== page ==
We’d understand in case you’re not informed about Yuneec; we’ve only discussing its products twice. However, it’s fairly well-known inside quadcopter world, and finest described as a principal rival to DJI. When I reviewed DJI’s 4K Phantom 3 Professional drone ($1,259), a reader asked after we could compare it to Yuneec’s rival Typhoon Q500 model (around $1,100, however with a lower-res 1080p camera). Days later, Yuneec announced an updated Typhoon with 4K shooting for $1,299, making the comparison easier. It only seemed fair to grant our reader’s wish, to see what the new Typhoon needed to offer.
The similarities between DJI’s and Yuneec’s consumer quadcopters a wide range of. Both have 4K cameras with stabilizing gimbals. Both are “ready to fly,” which mostly means there is not any assembly required; just charge and go. Both are feasible for beginners to manipulate, and both offer first-person view (aka FPV), and the ability to see what are the camera is seeing within the air in solid time, usually using the transmitter/controller. There are other items that offer the same feature set, but DJI and Yuneec did a good job packaging them in such a way that interest new flyers and hobbyists alike.
There may also be some significant differences and so on paper, at the least, many are in Yuneec’s favor. Despite being more expensive, the Typhoon offers better value. The $1,299 4K version is obtainable with a carry case (you should buy one on your Phantom). It also is sold with two batteries versus one within the Phantom. Then there’s the transmitter, with a built-in touchscreen display. This is how you view exactly what the Typhoon’s camera sees (also you can use it gain access to settings). In contrast, DJI users desire a phone to achieve this, this process works well, but is certainly one more thing to take along/charge. The last, and maybe coolest extra while using Typhoon, may be the Steadygrip, a hand-held mount to the 4K camera. Detach it in the drone, clip it to your accessory and you could film smooth video about the ground, too. DJI’s taking care of a similar product, but it is not available yet, and won’t ever be inside the box from the Phantom 3 (the digital camera is non-removable). Check Quadcopter Drone.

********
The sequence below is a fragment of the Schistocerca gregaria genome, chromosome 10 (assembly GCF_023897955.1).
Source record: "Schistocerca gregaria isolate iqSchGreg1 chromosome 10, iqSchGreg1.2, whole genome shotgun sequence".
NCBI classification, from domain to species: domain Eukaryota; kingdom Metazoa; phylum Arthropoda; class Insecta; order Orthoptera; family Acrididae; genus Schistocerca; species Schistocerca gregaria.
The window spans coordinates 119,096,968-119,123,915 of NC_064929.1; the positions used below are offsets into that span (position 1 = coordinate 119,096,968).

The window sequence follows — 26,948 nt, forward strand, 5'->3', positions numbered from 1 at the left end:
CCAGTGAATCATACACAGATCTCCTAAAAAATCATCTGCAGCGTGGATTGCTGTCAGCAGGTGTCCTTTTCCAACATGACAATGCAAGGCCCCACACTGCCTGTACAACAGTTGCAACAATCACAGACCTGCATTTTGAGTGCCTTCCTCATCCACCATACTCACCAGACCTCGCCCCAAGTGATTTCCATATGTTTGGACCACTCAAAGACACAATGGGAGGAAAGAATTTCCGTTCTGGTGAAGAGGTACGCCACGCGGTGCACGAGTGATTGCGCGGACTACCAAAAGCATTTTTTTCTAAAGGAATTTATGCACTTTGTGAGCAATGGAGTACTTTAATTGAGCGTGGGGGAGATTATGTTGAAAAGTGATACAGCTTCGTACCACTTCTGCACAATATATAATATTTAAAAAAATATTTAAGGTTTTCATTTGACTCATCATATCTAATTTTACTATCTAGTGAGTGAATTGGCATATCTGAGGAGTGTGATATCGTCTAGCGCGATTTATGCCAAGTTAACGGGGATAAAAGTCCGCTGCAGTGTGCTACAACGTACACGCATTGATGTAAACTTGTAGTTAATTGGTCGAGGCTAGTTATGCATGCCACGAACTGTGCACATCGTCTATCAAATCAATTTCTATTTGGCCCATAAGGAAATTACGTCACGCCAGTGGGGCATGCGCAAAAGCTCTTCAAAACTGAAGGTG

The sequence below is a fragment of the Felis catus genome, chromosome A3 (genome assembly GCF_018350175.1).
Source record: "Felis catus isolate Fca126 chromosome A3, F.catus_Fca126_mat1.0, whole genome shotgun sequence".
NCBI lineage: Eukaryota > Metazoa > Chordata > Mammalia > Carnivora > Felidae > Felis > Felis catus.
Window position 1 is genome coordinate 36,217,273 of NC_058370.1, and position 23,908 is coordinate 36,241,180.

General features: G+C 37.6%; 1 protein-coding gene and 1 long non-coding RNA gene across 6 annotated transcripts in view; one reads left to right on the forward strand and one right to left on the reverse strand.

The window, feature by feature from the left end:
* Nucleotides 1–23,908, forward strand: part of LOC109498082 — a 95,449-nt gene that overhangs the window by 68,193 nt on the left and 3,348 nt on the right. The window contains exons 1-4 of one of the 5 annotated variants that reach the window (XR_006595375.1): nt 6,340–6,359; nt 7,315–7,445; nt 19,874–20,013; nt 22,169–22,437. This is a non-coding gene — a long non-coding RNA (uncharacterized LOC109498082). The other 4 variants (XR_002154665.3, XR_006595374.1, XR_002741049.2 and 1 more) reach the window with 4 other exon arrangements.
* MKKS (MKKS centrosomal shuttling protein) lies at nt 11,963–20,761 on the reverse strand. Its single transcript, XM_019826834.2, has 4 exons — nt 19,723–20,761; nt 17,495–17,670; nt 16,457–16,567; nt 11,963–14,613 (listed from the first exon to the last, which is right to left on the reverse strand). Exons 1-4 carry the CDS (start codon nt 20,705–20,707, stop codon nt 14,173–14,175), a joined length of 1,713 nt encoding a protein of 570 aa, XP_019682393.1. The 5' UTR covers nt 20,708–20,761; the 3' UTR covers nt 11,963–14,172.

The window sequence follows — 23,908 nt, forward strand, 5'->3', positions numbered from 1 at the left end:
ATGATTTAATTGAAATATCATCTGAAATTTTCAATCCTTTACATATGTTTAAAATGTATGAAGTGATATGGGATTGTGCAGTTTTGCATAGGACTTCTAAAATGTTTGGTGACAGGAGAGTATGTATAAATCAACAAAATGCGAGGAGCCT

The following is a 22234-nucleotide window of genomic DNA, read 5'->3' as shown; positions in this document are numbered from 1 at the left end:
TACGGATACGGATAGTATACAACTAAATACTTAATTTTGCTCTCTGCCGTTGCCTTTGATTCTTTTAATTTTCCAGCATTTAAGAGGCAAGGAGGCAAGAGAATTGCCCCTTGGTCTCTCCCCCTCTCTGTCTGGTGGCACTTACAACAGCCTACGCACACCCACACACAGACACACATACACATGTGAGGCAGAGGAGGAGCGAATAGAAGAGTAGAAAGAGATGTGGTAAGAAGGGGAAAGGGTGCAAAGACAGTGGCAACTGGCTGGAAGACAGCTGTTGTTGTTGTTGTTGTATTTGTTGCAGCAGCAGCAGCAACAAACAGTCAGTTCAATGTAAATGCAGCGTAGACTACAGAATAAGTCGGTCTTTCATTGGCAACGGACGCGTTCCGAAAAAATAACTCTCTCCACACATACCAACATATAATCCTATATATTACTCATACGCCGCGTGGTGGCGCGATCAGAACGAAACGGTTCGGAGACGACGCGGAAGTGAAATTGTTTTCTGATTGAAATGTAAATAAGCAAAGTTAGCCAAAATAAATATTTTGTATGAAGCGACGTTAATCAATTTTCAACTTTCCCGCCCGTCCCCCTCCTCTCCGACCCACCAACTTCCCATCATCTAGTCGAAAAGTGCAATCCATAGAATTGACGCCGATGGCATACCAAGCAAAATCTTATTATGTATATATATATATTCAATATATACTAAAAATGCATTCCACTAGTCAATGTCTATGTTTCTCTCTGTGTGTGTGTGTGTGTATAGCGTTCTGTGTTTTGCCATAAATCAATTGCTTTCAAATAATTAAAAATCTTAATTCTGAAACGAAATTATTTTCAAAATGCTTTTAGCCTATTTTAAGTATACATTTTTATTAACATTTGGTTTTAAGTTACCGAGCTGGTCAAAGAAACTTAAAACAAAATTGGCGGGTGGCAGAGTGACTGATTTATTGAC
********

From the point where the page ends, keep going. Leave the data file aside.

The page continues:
You’re also acquiring more flight features using the Typhoon. The ground station has GPS inside (actually, most quadcopters do, yet not always the transmitter). This means the Typhoon has options like “follow me” and “watch me,” which Phantom 3 has no right now (but a majority of features are coming eventually). So, the Yuneec will be the one to get, right? Maybe. The real test is taken it up inside the air and shooting some video. Which is, certainly, what I did.
I’ll preface my impressions by proclaiming that I learned to fly using a Phantom, and possess flown one for several hours, thus, making this what I am employed to. Yuneec made the Typhoon pretty simple to fly. I had a couple of minor wobbles the 1st time, but this might be on account of my prior Phantom experience. One example is, automagically, the Typhoon won’t fly within 26 feet of yourself (or, really, the transmitter).
This caught me off guard when I first attemptedto land, as I’m accustomed to bringing the Phantom in solid close, and quite often “catch landing” (received it low enough to carry the landing gear, to make it think it’s about the ground). I had the Typhoon above water, also it wouldn’t come nearer. I were forced to walk backward far enough as a way to land it on solid ground, rather than in an ideal spot (understand the photo presents itself this article). The same problem can catch get you started mid-flight, too. It’ll suddenly stop moving since it hits the exclusion zone close to you. I get it; it’s really a safety feature (then one you can shut down).
The Typhoon’s biggest problem inside air, I found, was that it must be not as responsive as being the Phantom. DJI’s consumer method quite a bit smaller, and responds quickly to the touch around the controls. You can throw it left to right quite sharply, and it also’ll visibly pitch (but hold its position), plus it manages to do it while keeping the digital camera steady — though should you really throw it, the landing gear/propellers can get from the shot. The Typhoon felt more sedate. Not sluggish, but less immediate. You can control its speed, but it doesn’t change the general responsiveness. Some might say it is a benefit, since I just once got propellers from the shot. But I do like the tighter feel of DJI’s setup.
What the Typhoon has going for it really is excellent battery, therefore you get more time inside the air. On average I got twenty minutes before it’d start warning me to make it home. The Phantom 3 starts complaining between 15 and 17 minutes, I’ve found. It might not look like a big difference, but those extra few minutes seem like hours when you find yourself behind the sticks. One minor thing: I’ve never been keen on how the Phantom 3 looks, but I such as Typhoon even less. As one colleague said, it’s like it should fire Nerf bullets. It’s a little… about the boyish side. The Phantom 3 isn’t handsome, but smaller and even more unthreatening.